Denying the Holocaust happened is probably OK on Facebook. Calling for a mob to kill Jews is not.
Barbara Ortutay | AP

House finishes half its spending bills. The Hill: "The House on Thursday passed a package of two 2019 appropriations bills, marking the halfway point in its quest to pass the 12 annual spending bills needed to fund the government. Totaling $58.7 billion, the Financial Services bill and the Interior and Environment bills fund agencies including the IRS and various financial regulators, as well as the Environmental Protection Agency (EPA), the Interior Department and a series of popular arts programs... The full Senate has not yet passed its versions of the bills but is expected to take them up next week, potentially alongside spending bills covering Agriculture and Transportation, Housing and Urban Development. The two chambers have until Oct. 1 to pass all 12 appropriations bills, iron out the differences and send them to the president’s desk for signature, a feat Congress has been unable to accomplish on time in over two decades."


Kraninger grilled. The Post's Renae Merle: "Kathy Kraninger, President Trump’s nominee to lead the Consumer Financial Protection Bureau, repeatedly dodged questions from Senate Democrats on Thursday about issues facing the watchdog agency and her involvement in the administration’s 'zero-tolerance' immigration policy. Kraninger, a White House budget official, emerged largely unscathed from the more than two-hour hearing before the Senate Banking Committee, during which she told lawmakers that the bureau would be 'fair and transparent' under her leadership...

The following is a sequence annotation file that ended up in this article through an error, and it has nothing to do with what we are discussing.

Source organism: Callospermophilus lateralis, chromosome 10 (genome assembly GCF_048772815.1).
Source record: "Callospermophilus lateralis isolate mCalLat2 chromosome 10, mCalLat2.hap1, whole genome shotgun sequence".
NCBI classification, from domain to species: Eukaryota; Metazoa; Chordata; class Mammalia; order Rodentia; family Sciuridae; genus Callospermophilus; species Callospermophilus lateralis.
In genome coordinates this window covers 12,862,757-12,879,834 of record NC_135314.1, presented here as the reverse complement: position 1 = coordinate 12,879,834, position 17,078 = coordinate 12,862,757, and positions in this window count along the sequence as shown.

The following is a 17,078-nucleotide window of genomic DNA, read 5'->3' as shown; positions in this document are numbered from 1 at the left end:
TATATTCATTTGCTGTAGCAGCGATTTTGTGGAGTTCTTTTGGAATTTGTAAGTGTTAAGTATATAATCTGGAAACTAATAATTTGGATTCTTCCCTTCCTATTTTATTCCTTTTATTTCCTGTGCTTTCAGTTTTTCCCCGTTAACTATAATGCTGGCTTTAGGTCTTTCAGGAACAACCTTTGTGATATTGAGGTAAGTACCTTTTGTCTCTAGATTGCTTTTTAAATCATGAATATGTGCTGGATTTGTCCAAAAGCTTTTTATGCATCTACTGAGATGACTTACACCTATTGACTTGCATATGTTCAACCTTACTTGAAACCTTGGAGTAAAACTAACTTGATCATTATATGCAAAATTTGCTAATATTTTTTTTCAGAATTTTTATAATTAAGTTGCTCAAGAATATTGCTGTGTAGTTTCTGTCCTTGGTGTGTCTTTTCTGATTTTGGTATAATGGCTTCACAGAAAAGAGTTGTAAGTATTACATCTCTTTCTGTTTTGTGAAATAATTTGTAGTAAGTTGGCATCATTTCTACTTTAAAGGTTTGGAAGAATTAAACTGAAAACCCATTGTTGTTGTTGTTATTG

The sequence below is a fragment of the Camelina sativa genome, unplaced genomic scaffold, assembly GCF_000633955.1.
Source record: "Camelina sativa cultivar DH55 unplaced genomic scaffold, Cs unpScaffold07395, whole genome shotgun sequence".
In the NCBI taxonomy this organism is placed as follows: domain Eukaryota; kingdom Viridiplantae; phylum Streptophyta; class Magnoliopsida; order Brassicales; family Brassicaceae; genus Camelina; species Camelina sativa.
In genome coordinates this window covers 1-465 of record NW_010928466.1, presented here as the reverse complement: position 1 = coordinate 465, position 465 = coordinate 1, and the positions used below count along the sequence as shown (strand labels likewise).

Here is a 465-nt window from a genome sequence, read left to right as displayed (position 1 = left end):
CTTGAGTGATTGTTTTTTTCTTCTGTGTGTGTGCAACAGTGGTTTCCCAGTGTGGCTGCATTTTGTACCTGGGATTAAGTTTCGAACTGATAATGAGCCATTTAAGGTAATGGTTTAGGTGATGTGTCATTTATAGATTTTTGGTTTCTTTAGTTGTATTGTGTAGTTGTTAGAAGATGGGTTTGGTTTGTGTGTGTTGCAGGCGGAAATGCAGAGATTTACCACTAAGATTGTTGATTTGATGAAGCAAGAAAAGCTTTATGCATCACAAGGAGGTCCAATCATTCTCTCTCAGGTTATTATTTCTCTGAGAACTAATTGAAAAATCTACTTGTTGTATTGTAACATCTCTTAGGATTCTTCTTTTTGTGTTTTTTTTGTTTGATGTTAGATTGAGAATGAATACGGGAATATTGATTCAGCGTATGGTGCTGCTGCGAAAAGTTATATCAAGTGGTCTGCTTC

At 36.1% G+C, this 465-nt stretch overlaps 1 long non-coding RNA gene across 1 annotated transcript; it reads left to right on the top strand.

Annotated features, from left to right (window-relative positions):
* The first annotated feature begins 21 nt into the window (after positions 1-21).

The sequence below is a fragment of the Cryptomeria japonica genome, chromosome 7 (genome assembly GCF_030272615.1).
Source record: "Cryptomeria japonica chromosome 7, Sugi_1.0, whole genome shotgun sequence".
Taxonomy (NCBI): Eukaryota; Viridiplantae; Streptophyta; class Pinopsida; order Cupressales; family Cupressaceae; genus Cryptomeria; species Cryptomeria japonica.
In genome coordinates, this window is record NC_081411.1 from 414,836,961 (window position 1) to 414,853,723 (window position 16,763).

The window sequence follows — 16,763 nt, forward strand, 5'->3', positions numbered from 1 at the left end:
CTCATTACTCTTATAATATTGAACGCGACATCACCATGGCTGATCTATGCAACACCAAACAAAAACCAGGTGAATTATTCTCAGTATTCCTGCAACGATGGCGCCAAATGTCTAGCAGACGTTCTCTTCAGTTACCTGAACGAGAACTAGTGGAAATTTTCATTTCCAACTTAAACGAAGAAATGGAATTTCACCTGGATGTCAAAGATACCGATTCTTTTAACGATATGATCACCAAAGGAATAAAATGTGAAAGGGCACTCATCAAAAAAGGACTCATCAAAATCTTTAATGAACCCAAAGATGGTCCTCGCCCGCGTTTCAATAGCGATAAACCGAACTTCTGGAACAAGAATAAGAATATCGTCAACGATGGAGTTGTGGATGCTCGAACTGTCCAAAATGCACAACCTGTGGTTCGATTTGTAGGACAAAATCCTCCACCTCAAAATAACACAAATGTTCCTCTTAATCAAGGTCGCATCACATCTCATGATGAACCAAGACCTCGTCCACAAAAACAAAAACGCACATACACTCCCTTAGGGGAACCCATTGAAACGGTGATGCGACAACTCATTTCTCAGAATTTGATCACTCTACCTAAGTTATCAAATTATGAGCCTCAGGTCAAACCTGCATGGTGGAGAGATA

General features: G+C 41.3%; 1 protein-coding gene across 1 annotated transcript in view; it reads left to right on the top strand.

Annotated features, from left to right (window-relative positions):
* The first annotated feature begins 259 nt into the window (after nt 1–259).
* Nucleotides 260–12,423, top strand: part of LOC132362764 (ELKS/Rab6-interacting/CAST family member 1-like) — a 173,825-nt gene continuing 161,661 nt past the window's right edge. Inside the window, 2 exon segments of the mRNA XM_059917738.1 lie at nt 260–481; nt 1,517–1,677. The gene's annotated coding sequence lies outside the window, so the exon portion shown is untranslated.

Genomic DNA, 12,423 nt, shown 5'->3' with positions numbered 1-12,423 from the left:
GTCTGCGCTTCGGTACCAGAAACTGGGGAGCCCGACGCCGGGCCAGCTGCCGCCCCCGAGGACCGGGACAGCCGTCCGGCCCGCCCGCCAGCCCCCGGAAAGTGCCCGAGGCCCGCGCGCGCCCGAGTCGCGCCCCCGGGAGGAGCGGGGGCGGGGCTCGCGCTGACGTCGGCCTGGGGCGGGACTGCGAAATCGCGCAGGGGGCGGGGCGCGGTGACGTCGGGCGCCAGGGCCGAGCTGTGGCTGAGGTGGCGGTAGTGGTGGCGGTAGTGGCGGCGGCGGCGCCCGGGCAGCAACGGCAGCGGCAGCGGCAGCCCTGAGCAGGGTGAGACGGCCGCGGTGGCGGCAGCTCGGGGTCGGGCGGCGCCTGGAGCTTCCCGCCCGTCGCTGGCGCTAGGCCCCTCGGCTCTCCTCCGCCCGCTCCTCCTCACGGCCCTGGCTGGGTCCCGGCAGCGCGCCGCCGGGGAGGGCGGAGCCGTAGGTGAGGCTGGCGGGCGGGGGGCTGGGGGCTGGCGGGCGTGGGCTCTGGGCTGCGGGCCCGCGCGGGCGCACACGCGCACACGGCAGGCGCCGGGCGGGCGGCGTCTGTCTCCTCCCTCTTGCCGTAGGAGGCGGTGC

"The hearing marked Kraninger’s first public statements since being nominated by Trump last month to lead the Consumer Financial Protection Bureau, a powerful banking regulator. Her nomination took much of Washington by surprise. Kraninger has decades of experience in homeland security, including helping set up the Department of Homeland Security after Sept. 11, 2001, but she has no record as a financial regulator. Her closest brush with the bureau appears to be her current role at the Office of Management and Budget in crafting Trump’s 2019 budget plan, which called for significantly cutting the consumer bureau’s budget and restricting its enforcement powers."